Because of the long delays associated with testimonies, living conditions became the focal point of immigrants’ frustrations. Immigrants became prisoners under lock and key 24 hours a day, the barracks had been deemed by public health officials to be a firetrap, the food was barely edible, recreation or time allowed outside was limited, and under such conditions, some even demanded to be returned to China on the next boat out. It was common to hear rumors of suicide by those who were schedule to be deported. The most visible and durable testimony to their suffering are the famous poems, some written, some carved with a classical Cantonese technique into the wooden walls of the barracks. This was not mere graffiti. Couched in classical allegories and historical references, these poems poured forth the aspirations of the immigrants with their anger and sadness at the injustice of their initial reception by America.
Detained in this wooden house for several tens of days,
It is all because of the Mexican exclusion law which implicates me.
It’s a pity heroes have no way of exercising their prowess.
I can only await the word so that I can snap Zu’s whip.
From now on, I am departing far from this building
All of my fellow villagers are rejoicing with me.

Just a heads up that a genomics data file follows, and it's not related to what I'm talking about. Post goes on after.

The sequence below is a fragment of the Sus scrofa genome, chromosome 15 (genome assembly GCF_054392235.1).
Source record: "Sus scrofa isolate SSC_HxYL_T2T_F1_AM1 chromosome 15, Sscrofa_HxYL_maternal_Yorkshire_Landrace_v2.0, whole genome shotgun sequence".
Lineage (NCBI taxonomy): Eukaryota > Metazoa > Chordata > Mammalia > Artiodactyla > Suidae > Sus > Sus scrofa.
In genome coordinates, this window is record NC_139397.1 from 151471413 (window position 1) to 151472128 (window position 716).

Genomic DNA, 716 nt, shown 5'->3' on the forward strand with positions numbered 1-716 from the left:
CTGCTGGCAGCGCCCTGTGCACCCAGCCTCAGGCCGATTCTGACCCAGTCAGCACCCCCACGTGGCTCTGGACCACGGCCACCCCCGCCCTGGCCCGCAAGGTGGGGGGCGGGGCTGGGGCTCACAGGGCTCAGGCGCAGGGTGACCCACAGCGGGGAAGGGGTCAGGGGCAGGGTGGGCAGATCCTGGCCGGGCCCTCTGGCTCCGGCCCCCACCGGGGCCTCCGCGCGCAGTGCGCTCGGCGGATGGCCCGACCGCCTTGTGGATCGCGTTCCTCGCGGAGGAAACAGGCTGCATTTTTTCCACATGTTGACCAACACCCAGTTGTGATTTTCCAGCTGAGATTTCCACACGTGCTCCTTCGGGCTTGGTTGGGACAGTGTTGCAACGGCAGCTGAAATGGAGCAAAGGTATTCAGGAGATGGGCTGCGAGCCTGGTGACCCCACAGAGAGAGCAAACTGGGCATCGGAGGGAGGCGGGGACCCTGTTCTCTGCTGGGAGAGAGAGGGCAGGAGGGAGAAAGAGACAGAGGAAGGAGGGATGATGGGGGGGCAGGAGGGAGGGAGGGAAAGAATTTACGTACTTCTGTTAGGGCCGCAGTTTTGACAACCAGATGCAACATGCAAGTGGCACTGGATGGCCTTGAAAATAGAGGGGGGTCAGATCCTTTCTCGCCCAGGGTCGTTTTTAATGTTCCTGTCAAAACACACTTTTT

Don’t say that everything within is Western styled.
Even if it is built of jade, it has turned into a cage.
– From the walls of Angel Island Immigration Station, author unknown, Poem 69 from Island, p. 134.
Imprisoned in the wooden building day after day,
My freedom is withheld; how can I bear to talk about it?
I look to see who is happy but they only sit quietly.
I am anxious and depressed and cannot fall asleep.
The days are long and bottle constantly empty;
My sad mood even so is not dispelled.
Nights are long and the pillow cold; who can pity my loneliness?
After experiencing such loneliness and sorrow,
Why not just return home and learn to plow the fields?
– From the walls of Angel Island Immigration Station, author unknown, Poem 32 from Island, p. 68.
Click to hear readings of Chinese poems in Cantonese and English
http://www.kqed.org/w/pacificlink/history/angelisland/poetry/one.html (Mandarin and Cantonese)